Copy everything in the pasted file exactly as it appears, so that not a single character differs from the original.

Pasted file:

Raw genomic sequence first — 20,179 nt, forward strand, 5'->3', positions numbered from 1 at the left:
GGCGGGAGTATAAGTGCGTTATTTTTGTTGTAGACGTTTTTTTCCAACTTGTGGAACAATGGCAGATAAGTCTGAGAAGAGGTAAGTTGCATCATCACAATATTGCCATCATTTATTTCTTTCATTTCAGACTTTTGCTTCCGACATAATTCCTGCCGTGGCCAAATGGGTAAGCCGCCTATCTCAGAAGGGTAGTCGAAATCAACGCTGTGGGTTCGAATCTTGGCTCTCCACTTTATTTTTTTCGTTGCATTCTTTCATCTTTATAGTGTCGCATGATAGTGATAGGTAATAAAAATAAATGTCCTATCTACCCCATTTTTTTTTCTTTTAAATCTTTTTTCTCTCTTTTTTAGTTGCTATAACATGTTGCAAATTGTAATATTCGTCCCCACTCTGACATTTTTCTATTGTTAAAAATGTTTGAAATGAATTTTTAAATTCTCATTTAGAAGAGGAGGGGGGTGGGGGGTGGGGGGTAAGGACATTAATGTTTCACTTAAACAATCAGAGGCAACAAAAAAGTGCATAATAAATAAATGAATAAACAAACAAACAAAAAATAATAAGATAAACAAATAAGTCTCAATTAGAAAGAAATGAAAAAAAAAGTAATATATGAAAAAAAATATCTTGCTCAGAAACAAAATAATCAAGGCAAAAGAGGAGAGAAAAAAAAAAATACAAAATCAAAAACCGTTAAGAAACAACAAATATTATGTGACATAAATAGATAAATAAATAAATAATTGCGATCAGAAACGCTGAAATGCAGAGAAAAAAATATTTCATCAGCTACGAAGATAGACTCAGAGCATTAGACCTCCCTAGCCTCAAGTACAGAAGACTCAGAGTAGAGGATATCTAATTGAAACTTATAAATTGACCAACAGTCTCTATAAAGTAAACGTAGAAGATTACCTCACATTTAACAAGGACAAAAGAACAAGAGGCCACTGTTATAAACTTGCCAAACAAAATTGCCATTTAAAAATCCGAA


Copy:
Raw genomic sequence first — 20,179 nt, forward strand, 5'->3', positions numbered from 1 at the left:
GGCGGGAGTATAAGTGCGTTATTTTTGTTGTAGACGTTTTTTTCCAACTTGTGGAACAATGGCAGATAAGTCTGAGAAGAGGTAAGTTGCATCATCACAATATTGCCATCATTTATTTCTTTCATTTCAGACTTTTGCTTCCGACATAATTCCTGCCGTGGCCAAATGGGTAAGCCGCCTATCTCAGAAGGGTAGTCGAAATCAACGCTGTGGGTTCGAATCTTGGCTCTCCACTTTATTTTTTTCGTTGCATTCTTTCATCTTTATAGTGTCGCATGATAGTGATAGGTAATAAAAATAAATGTCCTATCTACCCCATTTTTTTTTCTTTTAAATCTTTTTTCTCTCTTTTTTAGTTGCTATAACATGTTGCAAATTGTAATATTCGTCCCCACTCTGACATTTTTCTATTGTTAAAAATGTTTGAAATGAATTTTTAAATTCTCATTTAGAAGAGGAGGGGGGTGGGGGGTGGGGGGTAAGGACATTAATGTTTCACTTAAACAATCAGAGGCAACAAAAAAGTGCATAATAAATAAATGAATAAACAAACAAACAAAAAATAATAAGATAAACAAATAAGTCTCAATTAGAAAGAAATGAAAAAAAAAGTAATATATGAAAAAAAATATCTTGCTCAGAAACAAAATAATCAAGGCAAAAGAGGAGAGAAAAAAAAAAATACAAAATCAAAAACCGTTAAGAAACAACAAATATTATGTGACATAAATAGATAAATAAATAAATAATTGCGATCAGAAACGCTGAAATGCAGAGAAAAAAATATTTCATCAGCTACGAAGATAGACTCAGAGCATTAGACCTCCCTAGCCTCAAGTACAGAAGACTCAGAGTAGAGGATATCTAATTGAAACTTATAAATTGACCAACAGTCTCTATAAAGTAAACGTAGAAGATTACCTCACATTTAACAAGGACAAAAGAACAAGAGGCCACTGTTATAAACTTGCCAAACAAAATTGCCATTTAAAAATCCGAA